Beginnings: Interrogating Hauerwas (2)

9780567669964This is the first is a series of short excerpts from each chapter of Beginnings: Interrogating Hauerwas edited by Leixlip lad Kevin Hargaden.

The outline of the book is in this post.

In this excerpt, Brian Brock asks Hauerwas about his method of writing his autobiography, Hannah’s Child.

BB: Having talked a bit about the question of why you wrote the memoir, let’s talk more seriously about how you went about doing it.

For instance, in every presentation of the self in writing, the writer has to locate herself within the conventions of the culture and the writing, identifying the canon which the writer wishes to join. You’ve already, as you do in the book, talked about Trollope being your model in a sense. To write is to opt into all the exclusions and elisions that positioning oneself within a canon demands. The ambiguity of all confessional, autobiographical, or memoir writing lies in the writer having to inhabit those conventions, the conventions of the day, and therefore to present themselves as inevitably artificial constructions. Writing in this way necessarily straddles the fuzzy boundary between literary convention and personal memory, and memory
itself is organized by conventional tropes and frames of reference. I take this to be one of the core reasons that you’ve resisted the comparison of Hannah’s Child to Augustine’s Confessions , and you only very guardedly and partially embrace this connection in your responses to those reviewers who have suggested it. You proposed instead that you stand closer to the tradition of the English realist novelists. That’s a positioning in relation to an established canon that I’d like to understand how to negotiate.

You’ve already said that you thought long and hard about how to write the book and the core question there had to be of what form would convey rather than threaten what you believe is most important about the particularity of your own life and theology. Is that right?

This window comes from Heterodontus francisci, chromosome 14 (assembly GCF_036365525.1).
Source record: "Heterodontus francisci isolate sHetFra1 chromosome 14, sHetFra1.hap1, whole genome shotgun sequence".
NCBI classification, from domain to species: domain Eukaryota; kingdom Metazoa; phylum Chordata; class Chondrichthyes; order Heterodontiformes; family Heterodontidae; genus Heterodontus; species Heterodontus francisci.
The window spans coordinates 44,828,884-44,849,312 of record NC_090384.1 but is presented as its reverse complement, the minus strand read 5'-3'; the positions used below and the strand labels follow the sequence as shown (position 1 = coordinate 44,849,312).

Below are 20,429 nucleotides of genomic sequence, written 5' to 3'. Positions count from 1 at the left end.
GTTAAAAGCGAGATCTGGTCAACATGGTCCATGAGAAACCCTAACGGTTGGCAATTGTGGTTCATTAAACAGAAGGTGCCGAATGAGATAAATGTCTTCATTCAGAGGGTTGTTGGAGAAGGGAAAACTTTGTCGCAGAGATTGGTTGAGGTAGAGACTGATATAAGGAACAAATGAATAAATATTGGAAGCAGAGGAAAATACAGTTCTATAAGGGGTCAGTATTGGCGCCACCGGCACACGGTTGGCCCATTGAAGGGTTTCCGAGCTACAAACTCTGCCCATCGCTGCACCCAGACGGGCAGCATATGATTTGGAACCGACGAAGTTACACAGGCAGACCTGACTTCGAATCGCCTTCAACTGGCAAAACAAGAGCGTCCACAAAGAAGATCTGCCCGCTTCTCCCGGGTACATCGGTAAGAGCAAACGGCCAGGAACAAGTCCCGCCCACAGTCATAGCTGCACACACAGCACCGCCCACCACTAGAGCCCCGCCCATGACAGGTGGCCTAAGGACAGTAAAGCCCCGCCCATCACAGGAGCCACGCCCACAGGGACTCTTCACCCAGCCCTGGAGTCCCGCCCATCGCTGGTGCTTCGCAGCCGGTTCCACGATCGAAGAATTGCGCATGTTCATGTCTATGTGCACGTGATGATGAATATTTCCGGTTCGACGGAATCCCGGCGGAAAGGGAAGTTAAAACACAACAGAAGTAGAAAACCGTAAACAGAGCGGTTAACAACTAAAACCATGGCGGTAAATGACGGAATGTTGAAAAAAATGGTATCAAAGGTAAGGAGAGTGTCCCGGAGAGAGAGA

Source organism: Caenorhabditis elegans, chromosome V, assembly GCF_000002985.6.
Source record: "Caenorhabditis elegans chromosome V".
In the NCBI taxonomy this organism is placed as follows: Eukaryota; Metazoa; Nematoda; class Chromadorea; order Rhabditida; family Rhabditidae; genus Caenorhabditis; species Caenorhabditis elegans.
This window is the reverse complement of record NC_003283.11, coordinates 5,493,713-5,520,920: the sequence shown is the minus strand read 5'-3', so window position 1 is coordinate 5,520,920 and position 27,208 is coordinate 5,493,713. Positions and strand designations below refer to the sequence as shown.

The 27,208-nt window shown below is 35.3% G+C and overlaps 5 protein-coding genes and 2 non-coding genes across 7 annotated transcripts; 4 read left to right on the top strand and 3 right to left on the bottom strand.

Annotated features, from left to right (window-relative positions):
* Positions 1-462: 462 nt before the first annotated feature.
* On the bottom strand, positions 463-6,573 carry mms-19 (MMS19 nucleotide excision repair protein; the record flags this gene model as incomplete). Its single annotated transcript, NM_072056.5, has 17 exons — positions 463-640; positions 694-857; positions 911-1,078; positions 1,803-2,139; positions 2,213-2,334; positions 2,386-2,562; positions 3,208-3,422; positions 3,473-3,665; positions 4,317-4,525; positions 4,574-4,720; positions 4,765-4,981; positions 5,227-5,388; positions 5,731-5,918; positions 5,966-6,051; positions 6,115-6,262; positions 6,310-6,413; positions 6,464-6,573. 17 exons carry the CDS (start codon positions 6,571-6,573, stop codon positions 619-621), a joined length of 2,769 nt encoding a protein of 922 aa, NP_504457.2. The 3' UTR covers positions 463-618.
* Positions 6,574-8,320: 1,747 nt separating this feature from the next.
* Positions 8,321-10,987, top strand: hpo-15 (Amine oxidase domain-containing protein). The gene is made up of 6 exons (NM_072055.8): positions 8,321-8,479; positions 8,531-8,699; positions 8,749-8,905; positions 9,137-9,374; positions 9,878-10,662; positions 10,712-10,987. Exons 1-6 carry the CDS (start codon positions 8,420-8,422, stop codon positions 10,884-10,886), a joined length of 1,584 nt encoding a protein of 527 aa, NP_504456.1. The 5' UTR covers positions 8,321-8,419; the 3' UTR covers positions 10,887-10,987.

SH: I think that’s right. It’s lovely put.

It’s always important to try to read an author for what they don’t say, as well as what they say. There’s much in Hannah’s Child that isn’t said. I tried to avoid the “personal,” because I didn’t want— and this has to do with the point I made at the outset today— I didn’t want Hannah’s Child to be a legitimation of “my experience.” So I didn’t talk very much about my experience.

I didn’t notice a trope that is much used when I was writing the book, but folks kind enough to read the book have called my attention to it. The trope “I didn’t understand.” For example, I say I didn’t understand what it meant to go to seminary, I didn’t understand what it meant to marry Anne, and I didn’t understand what it meant to move from Notre Dame to Duke. I didn’t. I really didn’t, because I’m the kind of person that tends to make decisions and be willing to live them out, without having thought them through! That has worked out OK for me. I’ve talked with friends in the academy who have had a job of offer, and they use phrases like, “I’m not sure this would be a good career move.” I could never use a phrase like that. It’s never occurred to me that I have a career that I needed to be one place rather than another for the advancement of a career. My life has happened to me. That’s a wonderful thing. (8)